It is likely that Oregon and Washington will meet again in the Pac-12 title game. If they met again right now, it sure looks like the Ducks would walk away champions.
Is the Big 12 the new Pac-12?
Pure and utter chaos. That is the best way to describe the Big 12 Conference this season.
Five teams have a 4-1 record in conference play — Oklahoma, Texas, Oklahoma State, Kansas State and Iowa State.
Two teams have a 3-2 record — Kansas and West Virginia.
Four teams have a 2-3 record — TCU, BYU, Texas Tech and Baylor.
That means it is possible that 11 of the conference’s 14 teams could still play for and win the conference championship this year.
Eliminate the 2-3 teams and that still leaves seven teams that should have legitimate title aspirations, especially after Kansas upset previously unbeaten Oklahoma on Saturday.
Do Oklahoma and Texas appear to be the best teams in the conference? Sure, but the Jayhawks’ win (and the Sooners’ upset of Texas before that) has the Big 12 looking eerily similar to the Pac-12 in recent seasons.
No one or two dominant programs like the SEC or Big Ten. Instead there are more than a few good teams and all are in real danger nearly every week of being beaten.
To say that this kind of parity is anything but fun would be disingenuous. Each and every week a new team in the Big 12 can lay claim to being the best, or close to it.
For years, that has been what has made the Pac-12 highly entertaining — think Pac-12 After Dark — but it also hurt the conference when it came to the CFP access.
The same could very well happen to the Big 12 this season, but it will be a lot of fun before that happens. It has been fun already, after all.
From worst FBS team to conference title contender in the same season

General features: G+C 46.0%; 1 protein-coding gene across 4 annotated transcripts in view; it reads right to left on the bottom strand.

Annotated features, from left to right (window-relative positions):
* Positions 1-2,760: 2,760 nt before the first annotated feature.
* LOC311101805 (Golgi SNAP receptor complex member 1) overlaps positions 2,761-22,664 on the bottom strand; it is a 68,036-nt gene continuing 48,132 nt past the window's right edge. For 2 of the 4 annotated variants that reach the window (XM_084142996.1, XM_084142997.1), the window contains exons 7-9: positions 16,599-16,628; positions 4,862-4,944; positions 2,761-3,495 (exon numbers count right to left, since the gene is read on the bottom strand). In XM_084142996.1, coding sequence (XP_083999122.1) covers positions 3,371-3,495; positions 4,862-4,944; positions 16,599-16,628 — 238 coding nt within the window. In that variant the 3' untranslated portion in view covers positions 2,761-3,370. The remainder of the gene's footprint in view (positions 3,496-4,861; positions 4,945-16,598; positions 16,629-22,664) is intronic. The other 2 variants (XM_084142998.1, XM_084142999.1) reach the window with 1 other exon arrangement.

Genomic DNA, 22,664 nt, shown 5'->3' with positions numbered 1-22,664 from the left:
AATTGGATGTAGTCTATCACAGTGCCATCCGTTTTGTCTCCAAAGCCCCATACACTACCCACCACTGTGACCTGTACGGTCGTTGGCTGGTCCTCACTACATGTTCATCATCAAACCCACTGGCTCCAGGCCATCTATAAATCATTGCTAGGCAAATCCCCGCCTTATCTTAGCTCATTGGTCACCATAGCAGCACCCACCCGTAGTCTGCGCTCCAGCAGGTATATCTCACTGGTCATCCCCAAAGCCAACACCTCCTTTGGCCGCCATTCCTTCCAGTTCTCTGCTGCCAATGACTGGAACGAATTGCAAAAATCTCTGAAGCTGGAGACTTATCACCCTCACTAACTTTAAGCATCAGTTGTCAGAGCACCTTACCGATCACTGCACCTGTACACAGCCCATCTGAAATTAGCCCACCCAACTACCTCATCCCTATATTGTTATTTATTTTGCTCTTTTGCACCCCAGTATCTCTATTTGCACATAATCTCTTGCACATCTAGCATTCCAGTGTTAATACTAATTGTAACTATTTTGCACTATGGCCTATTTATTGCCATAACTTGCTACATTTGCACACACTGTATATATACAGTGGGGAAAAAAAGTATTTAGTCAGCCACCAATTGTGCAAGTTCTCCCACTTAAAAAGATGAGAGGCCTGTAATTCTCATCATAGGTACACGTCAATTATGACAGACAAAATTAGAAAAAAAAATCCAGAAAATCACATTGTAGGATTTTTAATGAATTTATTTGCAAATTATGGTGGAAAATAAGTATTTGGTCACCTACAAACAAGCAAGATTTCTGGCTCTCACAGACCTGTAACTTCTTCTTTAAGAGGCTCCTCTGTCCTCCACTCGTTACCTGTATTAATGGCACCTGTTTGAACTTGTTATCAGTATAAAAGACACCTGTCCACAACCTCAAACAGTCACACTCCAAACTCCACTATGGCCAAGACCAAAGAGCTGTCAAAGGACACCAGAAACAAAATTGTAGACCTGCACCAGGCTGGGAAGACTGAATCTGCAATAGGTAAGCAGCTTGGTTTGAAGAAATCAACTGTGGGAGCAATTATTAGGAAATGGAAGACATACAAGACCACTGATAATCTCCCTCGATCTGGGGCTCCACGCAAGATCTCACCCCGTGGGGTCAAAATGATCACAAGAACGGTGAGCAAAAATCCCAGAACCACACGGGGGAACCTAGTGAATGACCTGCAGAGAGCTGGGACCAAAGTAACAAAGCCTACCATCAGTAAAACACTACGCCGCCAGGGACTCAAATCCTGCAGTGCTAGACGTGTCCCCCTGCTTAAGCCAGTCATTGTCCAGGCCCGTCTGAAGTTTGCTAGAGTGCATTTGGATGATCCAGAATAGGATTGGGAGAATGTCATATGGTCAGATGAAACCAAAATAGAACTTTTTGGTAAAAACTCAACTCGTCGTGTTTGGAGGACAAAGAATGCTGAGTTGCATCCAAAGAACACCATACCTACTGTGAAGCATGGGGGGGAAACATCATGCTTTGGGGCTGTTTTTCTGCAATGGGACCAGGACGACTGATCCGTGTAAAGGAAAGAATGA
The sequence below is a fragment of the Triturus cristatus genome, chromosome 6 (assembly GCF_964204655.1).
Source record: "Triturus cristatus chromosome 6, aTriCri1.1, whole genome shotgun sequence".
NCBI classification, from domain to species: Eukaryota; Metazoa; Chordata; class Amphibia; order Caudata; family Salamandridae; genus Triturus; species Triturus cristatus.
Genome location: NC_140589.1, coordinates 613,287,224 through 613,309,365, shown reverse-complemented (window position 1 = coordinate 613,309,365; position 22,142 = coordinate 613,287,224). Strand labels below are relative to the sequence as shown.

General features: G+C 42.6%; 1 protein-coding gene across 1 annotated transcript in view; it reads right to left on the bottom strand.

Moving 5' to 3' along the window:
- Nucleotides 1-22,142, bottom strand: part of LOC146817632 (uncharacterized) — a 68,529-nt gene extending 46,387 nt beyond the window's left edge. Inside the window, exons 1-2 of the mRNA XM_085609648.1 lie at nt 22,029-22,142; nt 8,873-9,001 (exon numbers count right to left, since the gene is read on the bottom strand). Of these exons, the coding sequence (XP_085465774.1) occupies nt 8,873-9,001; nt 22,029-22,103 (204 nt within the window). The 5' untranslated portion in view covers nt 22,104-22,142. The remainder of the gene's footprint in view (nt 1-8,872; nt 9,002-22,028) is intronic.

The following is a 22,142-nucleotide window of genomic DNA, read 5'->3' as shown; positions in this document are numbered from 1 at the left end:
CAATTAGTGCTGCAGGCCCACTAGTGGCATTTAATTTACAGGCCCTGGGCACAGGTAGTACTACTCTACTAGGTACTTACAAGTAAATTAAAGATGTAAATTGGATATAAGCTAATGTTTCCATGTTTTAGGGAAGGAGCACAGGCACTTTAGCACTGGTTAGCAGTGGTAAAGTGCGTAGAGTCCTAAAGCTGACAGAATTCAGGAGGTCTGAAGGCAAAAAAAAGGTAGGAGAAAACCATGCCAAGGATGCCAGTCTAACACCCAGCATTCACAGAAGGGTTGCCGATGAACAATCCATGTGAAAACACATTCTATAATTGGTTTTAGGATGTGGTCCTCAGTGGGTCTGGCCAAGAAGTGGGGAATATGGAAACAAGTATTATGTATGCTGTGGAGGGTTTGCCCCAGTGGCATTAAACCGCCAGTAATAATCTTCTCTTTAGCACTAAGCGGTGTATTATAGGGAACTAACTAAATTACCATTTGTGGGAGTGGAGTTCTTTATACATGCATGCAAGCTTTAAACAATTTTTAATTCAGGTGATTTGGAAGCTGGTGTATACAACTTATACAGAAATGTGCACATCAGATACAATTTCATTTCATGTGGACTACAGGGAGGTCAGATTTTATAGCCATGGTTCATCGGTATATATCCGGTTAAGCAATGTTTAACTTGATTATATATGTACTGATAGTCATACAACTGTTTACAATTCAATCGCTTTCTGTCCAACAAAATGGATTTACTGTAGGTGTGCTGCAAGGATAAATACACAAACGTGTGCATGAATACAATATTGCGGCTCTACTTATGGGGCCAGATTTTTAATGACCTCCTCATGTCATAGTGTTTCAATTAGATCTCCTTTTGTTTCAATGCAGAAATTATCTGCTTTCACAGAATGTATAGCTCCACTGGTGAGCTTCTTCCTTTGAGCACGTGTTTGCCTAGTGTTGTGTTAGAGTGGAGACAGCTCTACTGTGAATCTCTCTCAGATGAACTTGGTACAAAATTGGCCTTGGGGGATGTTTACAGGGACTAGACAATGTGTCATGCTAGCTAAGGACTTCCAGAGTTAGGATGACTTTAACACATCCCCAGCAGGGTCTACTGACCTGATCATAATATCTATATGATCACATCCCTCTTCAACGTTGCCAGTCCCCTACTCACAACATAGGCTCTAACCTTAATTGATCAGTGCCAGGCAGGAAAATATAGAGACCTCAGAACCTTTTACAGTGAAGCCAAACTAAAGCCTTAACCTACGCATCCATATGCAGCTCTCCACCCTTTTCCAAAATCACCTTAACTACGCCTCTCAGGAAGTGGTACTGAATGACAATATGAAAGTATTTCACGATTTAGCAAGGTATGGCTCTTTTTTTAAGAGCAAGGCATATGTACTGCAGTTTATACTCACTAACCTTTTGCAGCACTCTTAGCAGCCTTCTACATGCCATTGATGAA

Not even a month ago Nevada was considered one of, if not the worst teams in college football.
And that isn’t exaggeration.
The Wolfpack were dismal to start the season. Just dismal. Nevada started the year 0-6 with a blowout loss to Idaho, an FCS opponent.
It got so bad that head coach Ken Wilson was considered by many to be on the hot seat only a couple of weeks ago.
Wrote Bleacher Report’s Adam Kramer, “For Ken Wilson, still in just his second season with Nevada, he likely needs some help to keep his job. Since taking over for Jay Norvell, things have not been trending in the right direction. Wilson is just 2-15 since taking over, and Nevada is winless thus far this year.
“The schedule hasn’t exactly been easy, and a handful of wins could be coming. But will a few wins be enough to generate the necessary buzz to get a third season? For a program that has enjoyed some sustained success over the past two decades, the answer is unclear. At the moment, however, Nevada’s regression is undeniable, and change is likely being pondered already.”
Today, though, the Wolfpack are riding a two-game winning streak, with a real chance for a third consecutive win with Hawaii next up.
At 2-6, overall (2-2 in Mountain West Conference play), Nevada still has a chance to make a bowl game, and actually has a genuine shot at playing for the conference title.
Here are the games remaining for the Wolfpack:
vs. Hawaii (2-7).
at Utah State (3-5).
at Colorado State (3-5).
vs. Wyoming (5-3).
Each one of those games is winnable for Nevada, especially after Wyoming was humbled by Boise State.
And if enough chaos happens across the rest of the conference, a very real possibility this season outside of Air Force and maybe Fresno State, Nevada could sneak into the MW title game if it wins out.
Is that likely to happen? Of course not. Sagarin.com still rates Nevada No. 127 in the country among all FBS teams, and third-worst among all MW teams.
Still, nine weeks (10 weekends) into the season and Nevada still has a chance. That would have been unbelievable only a couple of weeks ago.
Which unbeaten’s will remain that way?
Only eight FBS teams are undefeated through Week 9. Many are the usual customers, others less so and other still complete surprises.
Here’s the list, in alphabetical order:
Air Force (8-0)
Florida State (8-0)
James Madison (8-0)
Ohio State (8-0)
For some of those teams, this is very much the norm. Think Georgia, Ohio State and Michigan.
Florida State and Washington are crashing the party, after years of not being at a CFP-type level.
And then there are the Group of Five upstarts, with Air Force, James Madison and Liberty, none of whom likely to make the CFP (James Madison cannot, as the Dukes are ineligible as part of the transition from the FCS level).
Which of those teams has the best chance of remaining unbeaten come season’s end?